Top-Shelf Tip No. 57:

"One important key to success is self-confidence. An important key to self-confidence is preparation."

Arthur Ashe

What’s Your Personal Value Proposition? Part 2

A business's value proposition is the reason why a prospect should buy a product from that particular company. A value proposition includes three key points:

  • How your product solves customers' problems or improves their situation (relevancy)
  • What specific benefits your product delivers (quantified value)
  • Why the ideal customer should buy from you and not from the competition (unique differentiation)

If this value proposition model can work for companies, why can't it work for job seekers as well? If you were to explain how you can solve customers' problems, deliver specific benefits and persuade hiring managers why you are a better choice than other applicants, wouldn't you stand out as the higher-valued candidate?

In yesterday's issue of Promotional Consultant Today, we shared three questions to ask yourself to define your personal value proposition, from the online resume company, Pongo. Today, we share the last three key questions that Pongo recommends.

1. How did working with others affect your work assignments?

How you answer this question is critical because it can tell an employer if you have valuable "soft skills," which can indicate how well you might fit in with the rest of the organization. In order to answer this, think of your responses to these specific questions:

  • Did you have to share ideas and solve problems by working with others?
  • Was there a high degree of cooperation?
  • Did you pitch in when others needed help, such as to meet a deadline?
  • Was there a strong sense of camaraderie on the team?
  • Did they like working with you?
  • What might have happened to the project if you had not been on the team?
  • Were you able to work effectively with people from other parts of the organization who had very different areas of expertise?

2. Did any of this work help you realize something about yourself that you hadn't realized before?

Think of key moments when you realized something new about yourself. Maybe you discovered that you could work effectively as part of a team even though you thought you couldn't. Maybe you discovered that you could effectively deliver an oral presentation before a group of executives in spite of having stage fright. Maybe you learned how to effectively use a software tool to help you improve your organizational skills.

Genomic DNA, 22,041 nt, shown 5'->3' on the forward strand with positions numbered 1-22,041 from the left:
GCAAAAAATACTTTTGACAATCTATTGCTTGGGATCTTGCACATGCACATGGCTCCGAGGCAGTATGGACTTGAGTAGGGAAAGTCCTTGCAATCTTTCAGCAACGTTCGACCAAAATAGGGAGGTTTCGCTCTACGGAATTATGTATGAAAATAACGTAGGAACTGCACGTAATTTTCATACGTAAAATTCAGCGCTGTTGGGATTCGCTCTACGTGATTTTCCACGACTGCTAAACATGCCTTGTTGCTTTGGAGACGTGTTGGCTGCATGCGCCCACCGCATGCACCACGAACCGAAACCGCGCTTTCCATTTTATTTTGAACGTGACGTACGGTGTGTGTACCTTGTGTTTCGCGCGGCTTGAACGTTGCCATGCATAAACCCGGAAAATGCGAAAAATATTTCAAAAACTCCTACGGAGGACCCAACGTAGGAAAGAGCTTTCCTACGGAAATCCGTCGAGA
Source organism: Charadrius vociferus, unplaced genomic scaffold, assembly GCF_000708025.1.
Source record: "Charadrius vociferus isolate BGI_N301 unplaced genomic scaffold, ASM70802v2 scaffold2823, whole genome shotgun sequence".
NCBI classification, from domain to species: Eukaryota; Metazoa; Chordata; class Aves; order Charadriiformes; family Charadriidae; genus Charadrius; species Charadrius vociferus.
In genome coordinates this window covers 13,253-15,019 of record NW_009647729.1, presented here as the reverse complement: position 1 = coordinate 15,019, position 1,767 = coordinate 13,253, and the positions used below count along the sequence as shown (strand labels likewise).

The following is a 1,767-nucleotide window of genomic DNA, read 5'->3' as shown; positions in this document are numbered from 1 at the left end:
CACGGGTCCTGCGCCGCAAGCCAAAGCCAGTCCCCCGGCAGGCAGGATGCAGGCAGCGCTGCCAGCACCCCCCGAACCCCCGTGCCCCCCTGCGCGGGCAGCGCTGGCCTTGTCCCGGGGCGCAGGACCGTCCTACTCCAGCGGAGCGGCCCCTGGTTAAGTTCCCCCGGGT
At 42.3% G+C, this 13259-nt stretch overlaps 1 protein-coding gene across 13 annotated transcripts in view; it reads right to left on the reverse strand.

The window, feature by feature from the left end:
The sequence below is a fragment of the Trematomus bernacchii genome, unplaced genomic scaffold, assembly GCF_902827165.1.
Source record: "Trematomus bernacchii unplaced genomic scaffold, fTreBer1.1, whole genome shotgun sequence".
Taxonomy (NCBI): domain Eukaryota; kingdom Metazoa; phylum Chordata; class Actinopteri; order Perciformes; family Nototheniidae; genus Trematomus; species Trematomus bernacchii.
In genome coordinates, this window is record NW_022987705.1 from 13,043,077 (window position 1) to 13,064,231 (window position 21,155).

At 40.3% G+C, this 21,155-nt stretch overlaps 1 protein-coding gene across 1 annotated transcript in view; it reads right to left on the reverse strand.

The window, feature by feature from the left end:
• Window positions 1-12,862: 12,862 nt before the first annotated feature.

These moments of discovery are also moments of accomplishment despite a barrier or adversity.

3. What kind of recognition did you receive for your efforts?

Were your employers so pleased with your work that they gave you more challenging assignments? Did you receive any formal recognition for a job well done?

Consider this the icing on the cake. Recognition may reinforce your professional accomplishments. It may also be the point at which your value proposition comes into focus. In other words, if there's a moment of recognition that sticks out in your mind, it should lead you to the reason you earned it.

So, what does the end product— the value proposition—look like on your resume or online profile? Below is an example of a professional summary:

An experienced project manager with a strong track record of meeting deadlines on high-impact projects that have saved employers $10 million and boosted revenue by $15 million over five years, earning three corporate awards and widespread company recognition. A strong leader who has brought together colleagues of various professional disciplines to work as a team to achieve corporate goals.

It is good practice to take an occasional inventory of your skills, job accomplishments and personality traits. Together, they can serve as a marketing statement that can help illustrate the value you bring to an employer. Also keep in mind that if the employer sees a high level of value in you, you just might land a job that can boost your value proposition even higher.

Source: Pongo, a Massachusetts-based company, created the first online Resume Builder and Cover Letter Builder, with over 4.6 million members who have created over six million resumes. Their statistics show that 70 percent of their members surveyed get jobs after using Pongo.

Compiled by Cassandra Johnson

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Promotional Consultant Today, in case you missed it.
What’s Your Personal Value Proposition? Part 1
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